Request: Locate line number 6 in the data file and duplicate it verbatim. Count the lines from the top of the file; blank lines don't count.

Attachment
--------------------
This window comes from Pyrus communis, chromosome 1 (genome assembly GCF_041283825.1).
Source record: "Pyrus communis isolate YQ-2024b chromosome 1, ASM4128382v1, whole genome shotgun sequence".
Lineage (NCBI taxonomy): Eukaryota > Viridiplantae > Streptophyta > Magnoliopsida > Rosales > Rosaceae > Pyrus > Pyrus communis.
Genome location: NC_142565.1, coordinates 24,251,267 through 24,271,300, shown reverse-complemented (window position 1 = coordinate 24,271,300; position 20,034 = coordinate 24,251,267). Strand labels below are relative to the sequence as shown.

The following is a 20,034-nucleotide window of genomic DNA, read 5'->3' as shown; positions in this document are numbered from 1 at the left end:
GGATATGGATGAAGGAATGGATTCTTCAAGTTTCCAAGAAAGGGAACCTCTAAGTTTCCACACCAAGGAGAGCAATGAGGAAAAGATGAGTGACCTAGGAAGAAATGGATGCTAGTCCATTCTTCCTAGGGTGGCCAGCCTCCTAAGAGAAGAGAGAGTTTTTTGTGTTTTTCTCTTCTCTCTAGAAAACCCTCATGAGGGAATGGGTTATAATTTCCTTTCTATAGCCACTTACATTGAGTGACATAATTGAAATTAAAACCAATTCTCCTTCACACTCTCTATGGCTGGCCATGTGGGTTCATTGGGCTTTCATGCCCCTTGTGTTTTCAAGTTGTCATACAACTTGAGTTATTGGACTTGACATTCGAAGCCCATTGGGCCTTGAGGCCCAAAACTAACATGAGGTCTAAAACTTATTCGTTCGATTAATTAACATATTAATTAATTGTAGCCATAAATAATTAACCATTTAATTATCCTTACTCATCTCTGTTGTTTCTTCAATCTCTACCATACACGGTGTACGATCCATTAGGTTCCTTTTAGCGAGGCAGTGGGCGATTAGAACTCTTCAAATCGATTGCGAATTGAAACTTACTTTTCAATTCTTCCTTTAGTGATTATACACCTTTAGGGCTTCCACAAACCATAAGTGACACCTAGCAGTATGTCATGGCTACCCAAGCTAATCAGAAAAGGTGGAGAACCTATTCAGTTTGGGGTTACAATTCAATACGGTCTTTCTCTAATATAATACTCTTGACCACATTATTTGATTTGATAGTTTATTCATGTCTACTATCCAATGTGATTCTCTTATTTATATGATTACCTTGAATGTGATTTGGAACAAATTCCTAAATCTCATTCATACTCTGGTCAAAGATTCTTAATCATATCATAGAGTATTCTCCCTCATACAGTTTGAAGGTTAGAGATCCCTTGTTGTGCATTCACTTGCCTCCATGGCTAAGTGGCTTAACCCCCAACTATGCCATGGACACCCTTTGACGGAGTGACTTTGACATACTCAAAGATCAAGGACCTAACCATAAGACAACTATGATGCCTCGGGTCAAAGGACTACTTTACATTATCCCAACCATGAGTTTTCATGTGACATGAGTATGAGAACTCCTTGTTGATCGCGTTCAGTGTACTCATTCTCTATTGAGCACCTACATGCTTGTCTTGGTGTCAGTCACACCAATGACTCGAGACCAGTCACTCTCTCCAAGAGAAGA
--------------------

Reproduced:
GGATATGGATGAAGGAATGGATTCTTCAAGTTTCCAAGAAAGGGAACCTCTAAGTTTCCACACCAAGGAGAGCAATGAGGAAAAGATGAGTGACCTAGGAAGAAATGGATGCTAGTCCATTCTTCCTAGGGTGGCCAGCCTCCTAAGAGAAGAGAGAGTTTTTTGTGTTTTTCTCTTCTCTCTAGAAAACCCTCATGAGGGAATGGGTTATAATTTCCTTTCTATAGCCACTTACATTGAGTGACATAATTGAAATTAAAACCAATTCTCCTTCACACTCTCTATGGCTGGCCATGTGGGTTCATTGGGCTTTCATGCCCCTTGTGTTTTCAAGTTGTCATACAACTTGAGTTATTGGACTTGACATTCGAAGCCCATTGGGCCTTGAGGCCCAAAACTAACATGAGGTCTAAAACTTATTCGTTCGATTAATTAACATATTAATTAATTGTAGCCATAAATAATTAACCATTTAATTATCCTTACTCATCTCTGTTGTTTCTTCAATCTCTACCATACACGGTGTACGATCCATTAGGTTCCTTTTAGCGAGGCAGTGGGCGATTAGAACTCTTCAAATCGATTGCGAATTGAAACTTACTTTTCAATTCTTCCTTTAGTGATTATACACCTTTAGGGCTTCCACAAACCATAAGTGACACCTAGCAGTATGTCATGGCTACCCAAGCTAATCAGAAAAGGTGGAGAACCTATTCAGTTTGGGGTTACAATTCAATACGGTCTTTCTCTAATATAATACTCTTGACCACATTATTTGATTTGATAGTTTATTCATGTCTACTATCCAATGTGATTCTCTTATTTATATGATTACCTTGAATGTGATTTGGAACAAATTCCTAAATCTCATTCATACTCTGGTCAAAGATTCTTAATCATATCATAGAGTATTCTCCCTCATACAGTTTGAAGGTTAGAGATCCCTTGTTGTGCATTCACTTGCCTCCATGGCTAAGTGGCTTAACCCCCAACTATGCCATGGACACCCTTTGACGGAGTGACTTTGACATACTCAAAGATCAAGGACCTAACCATAAGACAACTATGATGCCTCGGGTCAAAGGACTACTTTACATTATCCCAACCATGAGTTTTCATGTGACATGAGTATGAGAACTCCTTGTTGATCGCGTTCAGTGTACTCATTCTCTATTGAGCACCTACATGCTTGTCTTGGTGTCAGTCACACCAATGACTCGAGACCAGTCACTCTCTCCAAGAGAAGA